Pfizer initiates purchase of CovX
NEW YORK Pfizer has bought the privately owned biotech company CovX, which specializes in combining the strengths of peptides and antibodies into new drugs, according to published reports.
An antibody discovery made at The Scripps Research Institute was the main reason for the acquisition. As licensor of the technology, Scripps Research will receive a percentage of the proceeds from the sale, as well as royalties from any resulting therapies.
When the deal is completed early next year, CovX will operate as a division of Pfizer’s new Biotherapeutic and Bioinnovation Center. Pfizer bought the company as part of a trend of big pharma companies buying biotech companies to bolster their own pipelines.
The biotech firm has three early-stage compounds, one for diabetes and two for cancer. Their most advanced drug candidate is CVX-045, which began Phase I trials in cancer patients back in February 2007. By slowing down blood vessel growth, it is hoped CVX-045 could starve a tumor of oxygen and nutrients and therefore slow down its growth.
CovX’s second potential cancer drug is CVX-060, which binds to Angiopoietin-2 and also stalls blood vessel growth. A Phase I trial of this drug was approved in October. The firm’s diabetes drug is called CVX-096 and a Phase I trial is expected in the second half of 2008.
Mylan, Forest get FDA approval of Bystolic for hypertension
WASHINGTON The Food and Drug Administration has approved Mylan and Forest Labs’ new drug, nebivolol, for the treatment of high blood pressure. Forest will market the drug under the prescription name Bystolic.
Nearly 1-in-3 adults in the United States has high blood pressure, also called hypertension, which can increase the risks for stroke, heart failure, heart attack and kidney failure. “High blood pressure is often called the ‘silent killer’ because it usually has no symptoms until it causes damage to the body,” said Douglas Throckmorton, the FDA’s deputy director of the Center for Drug Evaluation and Research. “Bystolic offers a new treatment option for people who need to control their high blood pressure.”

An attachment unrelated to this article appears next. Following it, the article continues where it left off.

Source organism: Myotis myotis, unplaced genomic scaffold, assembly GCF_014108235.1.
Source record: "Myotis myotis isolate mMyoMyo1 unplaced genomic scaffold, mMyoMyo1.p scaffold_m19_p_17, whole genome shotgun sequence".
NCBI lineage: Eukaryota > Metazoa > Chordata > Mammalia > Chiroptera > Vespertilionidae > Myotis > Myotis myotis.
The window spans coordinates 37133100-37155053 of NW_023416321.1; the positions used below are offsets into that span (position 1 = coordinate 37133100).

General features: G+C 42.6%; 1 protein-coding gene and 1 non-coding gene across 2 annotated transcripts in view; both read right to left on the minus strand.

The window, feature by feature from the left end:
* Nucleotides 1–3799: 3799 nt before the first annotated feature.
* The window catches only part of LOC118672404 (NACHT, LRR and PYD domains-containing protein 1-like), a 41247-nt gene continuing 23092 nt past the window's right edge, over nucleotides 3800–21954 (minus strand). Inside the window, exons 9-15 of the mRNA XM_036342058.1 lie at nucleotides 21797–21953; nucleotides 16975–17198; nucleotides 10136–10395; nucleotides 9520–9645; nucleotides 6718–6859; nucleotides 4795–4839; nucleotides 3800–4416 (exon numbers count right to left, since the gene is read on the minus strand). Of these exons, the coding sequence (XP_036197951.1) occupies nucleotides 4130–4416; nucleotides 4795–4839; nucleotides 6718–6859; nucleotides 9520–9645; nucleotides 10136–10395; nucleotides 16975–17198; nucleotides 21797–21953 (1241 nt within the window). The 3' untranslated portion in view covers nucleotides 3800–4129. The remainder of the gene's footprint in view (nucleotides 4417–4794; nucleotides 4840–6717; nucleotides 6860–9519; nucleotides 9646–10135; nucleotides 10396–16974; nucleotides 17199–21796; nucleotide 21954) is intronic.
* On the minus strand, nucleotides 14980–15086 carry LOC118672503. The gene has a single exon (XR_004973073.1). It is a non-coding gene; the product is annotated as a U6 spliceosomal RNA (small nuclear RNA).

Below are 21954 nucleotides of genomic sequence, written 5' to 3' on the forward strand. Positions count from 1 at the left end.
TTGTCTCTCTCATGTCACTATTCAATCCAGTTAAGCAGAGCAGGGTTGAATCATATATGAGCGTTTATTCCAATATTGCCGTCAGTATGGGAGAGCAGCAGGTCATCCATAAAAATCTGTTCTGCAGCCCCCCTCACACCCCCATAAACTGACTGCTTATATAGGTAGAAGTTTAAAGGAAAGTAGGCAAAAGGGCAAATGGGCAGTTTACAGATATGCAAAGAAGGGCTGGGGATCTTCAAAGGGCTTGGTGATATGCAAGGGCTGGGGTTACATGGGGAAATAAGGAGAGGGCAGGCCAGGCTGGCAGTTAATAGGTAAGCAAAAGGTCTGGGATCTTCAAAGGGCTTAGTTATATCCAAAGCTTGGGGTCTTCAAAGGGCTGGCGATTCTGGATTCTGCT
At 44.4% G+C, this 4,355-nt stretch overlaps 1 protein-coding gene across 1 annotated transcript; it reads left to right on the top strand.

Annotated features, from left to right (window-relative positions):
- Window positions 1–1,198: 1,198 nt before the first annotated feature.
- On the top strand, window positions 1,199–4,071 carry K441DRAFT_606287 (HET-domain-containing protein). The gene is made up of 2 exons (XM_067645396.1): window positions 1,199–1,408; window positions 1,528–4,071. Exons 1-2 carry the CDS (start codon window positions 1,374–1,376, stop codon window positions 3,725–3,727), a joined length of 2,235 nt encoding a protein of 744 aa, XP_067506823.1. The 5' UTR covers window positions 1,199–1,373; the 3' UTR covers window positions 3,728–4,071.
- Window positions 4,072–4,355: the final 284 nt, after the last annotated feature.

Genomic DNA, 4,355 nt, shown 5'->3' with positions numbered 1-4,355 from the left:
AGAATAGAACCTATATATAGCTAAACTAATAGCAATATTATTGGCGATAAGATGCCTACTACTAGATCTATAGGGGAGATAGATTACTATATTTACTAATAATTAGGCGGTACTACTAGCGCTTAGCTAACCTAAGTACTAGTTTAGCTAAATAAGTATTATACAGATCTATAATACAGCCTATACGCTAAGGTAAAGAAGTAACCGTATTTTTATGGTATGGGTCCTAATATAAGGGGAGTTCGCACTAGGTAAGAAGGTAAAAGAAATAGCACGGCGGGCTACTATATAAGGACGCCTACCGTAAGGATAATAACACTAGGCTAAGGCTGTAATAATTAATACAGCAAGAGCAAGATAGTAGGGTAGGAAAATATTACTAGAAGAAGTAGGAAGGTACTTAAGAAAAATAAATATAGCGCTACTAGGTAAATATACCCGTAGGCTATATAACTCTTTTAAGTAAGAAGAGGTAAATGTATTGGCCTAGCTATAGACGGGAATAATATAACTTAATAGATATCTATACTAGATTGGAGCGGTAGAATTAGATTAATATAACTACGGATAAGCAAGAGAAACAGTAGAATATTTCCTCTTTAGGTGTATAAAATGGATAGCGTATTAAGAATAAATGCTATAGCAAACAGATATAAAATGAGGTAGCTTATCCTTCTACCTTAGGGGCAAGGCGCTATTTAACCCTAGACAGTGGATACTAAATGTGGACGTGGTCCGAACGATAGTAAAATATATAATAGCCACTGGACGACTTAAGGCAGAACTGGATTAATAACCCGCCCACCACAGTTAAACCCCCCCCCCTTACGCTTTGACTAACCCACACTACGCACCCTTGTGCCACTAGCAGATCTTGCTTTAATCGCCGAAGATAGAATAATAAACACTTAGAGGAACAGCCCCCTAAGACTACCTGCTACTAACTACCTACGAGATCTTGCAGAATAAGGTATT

More than 2,000 people received Bystolic during clinical trials. The drug’s efficacy was similar to that of other approved beta blockers, the FDA said. The most common reported side effects were headache, fatigue, dizziness and diarrhea.
On Dec. 2 of this year, Forest and Mylan had said that final approval was contingent upon resolution of manufacturing deficiencies at a plant in Belgium.
Genzyme gets expanded approval for Thyrogen from FDA
CAMBRIDGE, Mass. The Food and Drug Administration has granted expanded approval for Genzyme’s thyroid cancer drug Thyrogen, according to published reports.
The new indication allows for Thyrogen (thyrotrophin) to be used in combination with radioiodine, a radioactive iodine used to treat thyroid cancer, to destroy the remaining thyroid tissue in patients who have had their cancerous thyroids removed.
Thyrogen was initially approved in the U.S. in 1998 for use as a diagnostic tool in the management of patients being tested for the recurrence of well-differentiated thyroid cancer. The drug helps increase the sensitivity of testing while allowing patients to avoid the potentially debilitating symptoms of thyroid hormone withdrawal.
“This new indication extends the significant benefits of Thyrogen to patients during their initial treatment for thyroid cancer, in addition to its current use in follow-up diagnostic procedures to detect recurrence,” said Mike Heslop, senior vice president and general manager of Genzyme’s endocrine business.